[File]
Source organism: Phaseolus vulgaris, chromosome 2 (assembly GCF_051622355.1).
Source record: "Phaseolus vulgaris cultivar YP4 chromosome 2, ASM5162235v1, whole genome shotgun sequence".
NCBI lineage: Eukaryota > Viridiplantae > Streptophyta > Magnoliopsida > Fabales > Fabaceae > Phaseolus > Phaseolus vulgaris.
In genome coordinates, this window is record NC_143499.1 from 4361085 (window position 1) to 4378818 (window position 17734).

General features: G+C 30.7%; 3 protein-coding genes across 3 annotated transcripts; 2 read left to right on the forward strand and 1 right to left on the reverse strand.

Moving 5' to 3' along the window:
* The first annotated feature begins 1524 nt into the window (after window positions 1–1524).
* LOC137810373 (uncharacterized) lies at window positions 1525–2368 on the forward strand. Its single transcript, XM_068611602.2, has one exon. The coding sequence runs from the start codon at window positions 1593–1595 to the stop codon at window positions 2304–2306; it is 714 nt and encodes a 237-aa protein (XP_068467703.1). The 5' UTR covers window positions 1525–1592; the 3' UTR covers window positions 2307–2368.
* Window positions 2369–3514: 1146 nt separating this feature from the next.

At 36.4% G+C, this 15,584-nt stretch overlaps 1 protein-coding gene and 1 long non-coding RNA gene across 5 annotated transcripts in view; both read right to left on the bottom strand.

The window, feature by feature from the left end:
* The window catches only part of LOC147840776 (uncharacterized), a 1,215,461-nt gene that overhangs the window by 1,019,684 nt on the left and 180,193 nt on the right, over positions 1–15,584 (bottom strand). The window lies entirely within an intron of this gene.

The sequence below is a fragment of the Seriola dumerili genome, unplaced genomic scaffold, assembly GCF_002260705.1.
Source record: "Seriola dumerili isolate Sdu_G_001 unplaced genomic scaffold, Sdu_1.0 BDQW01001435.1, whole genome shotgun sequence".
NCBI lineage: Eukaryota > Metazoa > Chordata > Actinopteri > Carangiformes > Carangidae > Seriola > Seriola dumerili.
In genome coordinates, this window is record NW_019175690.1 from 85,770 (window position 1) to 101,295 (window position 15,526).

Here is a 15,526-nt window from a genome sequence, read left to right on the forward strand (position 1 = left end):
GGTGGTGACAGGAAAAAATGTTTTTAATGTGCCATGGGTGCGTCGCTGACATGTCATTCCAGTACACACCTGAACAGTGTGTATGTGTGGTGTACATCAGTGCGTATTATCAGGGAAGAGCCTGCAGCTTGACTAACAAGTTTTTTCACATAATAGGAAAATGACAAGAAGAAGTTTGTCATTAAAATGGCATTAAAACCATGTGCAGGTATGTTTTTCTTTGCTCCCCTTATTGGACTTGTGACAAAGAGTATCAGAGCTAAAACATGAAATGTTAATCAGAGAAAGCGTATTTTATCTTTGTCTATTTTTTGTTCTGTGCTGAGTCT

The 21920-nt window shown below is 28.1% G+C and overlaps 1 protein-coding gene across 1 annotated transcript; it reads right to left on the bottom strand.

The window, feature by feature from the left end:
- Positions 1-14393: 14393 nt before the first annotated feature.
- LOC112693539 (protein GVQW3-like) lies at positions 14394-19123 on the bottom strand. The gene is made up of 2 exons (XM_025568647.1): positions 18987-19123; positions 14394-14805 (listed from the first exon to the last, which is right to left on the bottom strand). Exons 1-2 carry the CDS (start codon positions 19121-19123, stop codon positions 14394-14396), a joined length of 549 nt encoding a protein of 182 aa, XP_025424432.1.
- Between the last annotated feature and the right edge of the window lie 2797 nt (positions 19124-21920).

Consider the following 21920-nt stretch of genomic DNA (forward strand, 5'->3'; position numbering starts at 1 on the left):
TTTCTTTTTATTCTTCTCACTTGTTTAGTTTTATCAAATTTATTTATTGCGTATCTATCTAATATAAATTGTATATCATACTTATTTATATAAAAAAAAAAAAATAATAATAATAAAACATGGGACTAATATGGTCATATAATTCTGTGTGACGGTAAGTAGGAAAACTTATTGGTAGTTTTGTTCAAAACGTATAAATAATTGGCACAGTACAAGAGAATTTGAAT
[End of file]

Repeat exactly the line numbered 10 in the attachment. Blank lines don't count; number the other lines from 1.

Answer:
At 36.4% G+C, this 15,584-nt stretch overlaps 1 protein-coding gene and 1 long non-coding RNA gene across 5 annotated transcripts in view; both read right to left on the bottom strand.